Demand-side efficiency improvements represent nearly half of the total emissions abatement opportunity to deliver the Paris GHG emission reduction goals, particularly in the near term, while offering wider economic and social benefits. Three percent annual improvement (measured as global energy intensity) represents the opportunity (analysis shows it is achievable through good policies); the necessity (it is the rate required to deliver the Paris goals); and the commitment (to meet Sustainable Development Goal 7).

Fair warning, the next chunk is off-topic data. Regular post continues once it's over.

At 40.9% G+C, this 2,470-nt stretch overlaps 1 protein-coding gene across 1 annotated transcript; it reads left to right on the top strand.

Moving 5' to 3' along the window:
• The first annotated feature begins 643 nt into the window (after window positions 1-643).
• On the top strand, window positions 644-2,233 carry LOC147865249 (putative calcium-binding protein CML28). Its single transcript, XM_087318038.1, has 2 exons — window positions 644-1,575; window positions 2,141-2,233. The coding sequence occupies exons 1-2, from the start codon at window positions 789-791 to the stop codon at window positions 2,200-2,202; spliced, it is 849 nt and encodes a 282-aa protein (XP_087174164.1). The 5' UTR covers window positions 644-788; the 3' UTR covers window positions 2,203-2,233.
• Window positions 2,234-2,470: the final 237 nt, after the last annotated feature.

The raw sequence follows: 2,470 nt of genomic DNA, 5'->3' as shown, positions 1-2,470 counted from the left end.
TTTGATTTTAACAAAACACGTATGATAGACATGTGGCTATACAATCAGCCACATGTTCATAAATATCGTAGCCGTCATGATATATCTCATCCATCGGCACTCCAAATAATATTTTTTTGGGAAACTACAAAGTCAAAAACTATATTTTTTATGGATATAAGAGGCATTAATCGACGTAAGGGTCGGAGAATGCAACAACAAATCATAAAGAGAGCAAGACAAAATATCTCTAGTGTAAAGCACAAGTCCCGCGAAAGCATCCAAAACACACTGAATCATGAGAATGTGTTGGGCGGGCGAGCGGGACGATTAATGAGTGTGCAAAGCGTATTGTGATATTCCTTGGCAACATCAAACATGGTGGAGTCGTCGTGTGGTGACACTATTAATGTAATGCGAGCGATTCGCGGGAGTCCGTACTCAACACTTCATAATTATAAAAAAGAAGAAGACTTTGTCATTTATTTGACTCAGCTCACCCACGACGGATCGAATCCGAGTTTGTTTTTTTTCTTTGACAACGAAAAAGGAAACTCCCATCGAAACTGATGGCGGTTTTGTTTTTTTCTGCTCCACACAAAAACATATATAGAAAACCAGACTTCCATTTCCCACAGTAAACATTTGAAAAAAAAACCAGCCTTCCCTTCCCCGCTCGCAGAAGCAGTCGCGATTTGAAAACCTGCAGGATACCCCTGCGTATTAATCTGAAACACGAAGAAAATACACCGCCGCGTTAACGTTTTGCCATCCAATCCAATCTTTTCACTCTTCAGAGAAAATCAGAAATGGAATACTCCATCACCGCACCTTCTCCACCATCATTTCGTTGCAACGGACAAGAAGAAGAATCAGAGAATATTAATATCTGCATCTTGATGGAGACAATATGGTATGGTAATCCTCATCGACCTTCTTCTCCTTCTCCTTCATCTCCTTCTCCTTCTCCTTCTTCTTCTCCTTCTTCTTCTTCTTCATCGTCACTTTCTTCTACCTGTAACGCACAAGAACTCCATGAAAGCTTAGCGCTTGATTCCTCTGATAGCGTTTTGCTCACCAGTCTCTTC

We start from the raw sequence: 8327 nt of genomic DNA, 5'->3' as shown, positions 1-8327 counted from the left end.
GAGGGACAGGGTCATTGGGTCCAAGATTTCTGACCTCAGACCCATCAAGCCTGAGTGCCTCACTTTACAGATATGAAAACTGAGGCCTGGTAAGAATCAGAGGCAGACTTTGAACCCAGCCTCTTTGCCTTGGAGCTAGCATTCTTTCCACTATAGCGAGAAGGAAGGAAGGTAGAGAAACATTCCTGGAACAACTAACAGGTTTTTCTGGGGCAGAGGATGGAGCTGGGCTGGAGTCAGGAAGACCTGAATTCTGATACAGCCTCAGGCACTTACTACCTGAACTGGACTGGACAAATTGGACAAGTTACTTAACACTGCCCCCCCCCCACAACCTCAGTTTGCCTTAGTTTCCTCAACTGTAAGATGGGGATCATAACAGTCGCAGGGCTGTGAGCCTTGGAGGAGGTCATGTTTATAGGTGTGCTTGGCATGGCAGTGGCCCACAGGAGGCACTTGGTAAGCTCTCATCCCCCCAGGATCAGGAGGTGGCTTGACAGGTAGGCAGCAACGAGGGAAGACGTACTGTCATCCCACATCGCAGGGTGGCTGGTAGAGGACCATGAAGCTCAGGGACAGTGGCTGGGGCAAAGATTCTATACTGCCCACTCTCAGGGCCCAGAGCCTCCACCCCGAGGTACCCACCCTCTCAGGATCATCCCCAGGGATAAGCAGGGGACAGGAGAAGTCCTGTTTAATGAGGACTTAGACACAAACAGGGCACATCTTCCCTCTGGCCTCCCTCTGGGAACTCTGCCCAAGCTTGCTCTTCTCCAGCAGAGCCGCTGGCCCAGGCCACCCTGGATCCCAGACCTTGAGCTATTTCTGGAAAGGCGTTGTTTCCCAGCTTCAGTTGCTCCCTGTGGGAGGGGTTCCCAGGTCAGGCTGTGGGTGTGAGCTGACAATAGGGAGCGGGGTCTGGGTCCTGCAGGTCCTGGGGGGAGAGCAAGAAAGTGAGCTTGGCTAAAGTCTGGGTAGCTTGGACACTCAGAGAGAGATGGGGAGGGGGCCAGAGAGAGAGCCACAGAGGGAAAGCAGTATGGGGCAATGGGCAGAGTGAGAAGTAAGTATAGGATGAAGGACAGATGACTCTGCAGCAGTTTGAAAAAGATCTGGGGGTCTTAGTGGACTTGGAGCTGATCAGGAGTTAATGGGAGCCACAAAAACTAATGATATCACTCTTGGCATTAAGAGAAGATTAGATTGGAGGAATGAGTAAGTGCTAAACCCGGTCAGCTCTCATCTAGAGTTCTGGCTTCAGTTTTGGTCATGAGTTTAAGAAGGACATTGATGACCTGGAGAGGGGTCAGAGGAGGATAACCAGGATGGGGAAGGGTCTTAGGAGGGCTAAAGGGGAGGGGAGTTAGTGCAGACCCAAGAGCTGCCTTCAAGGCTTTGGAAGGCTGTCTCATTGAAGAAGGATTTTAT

Efficiency progress has been slowing since 2015, down from almost 3% annual improvement in energy intensity to just 1.3% in 2018, and immediate policy action is required to reverse this worrying trend. Many of the policy and technology solutions are well known, yet only a minority of Nationally Determined Commitments (NDCs) currently contain specific commitments to energy efficiency actions or targets. With growing pressure for stronger action on the Paris goals, revision of NDCs represents a timely and ideal intervention point to strengthen ambition on efficiency through firm policy commitments backed by private-sector and institutional commitments to provide technical and financial support.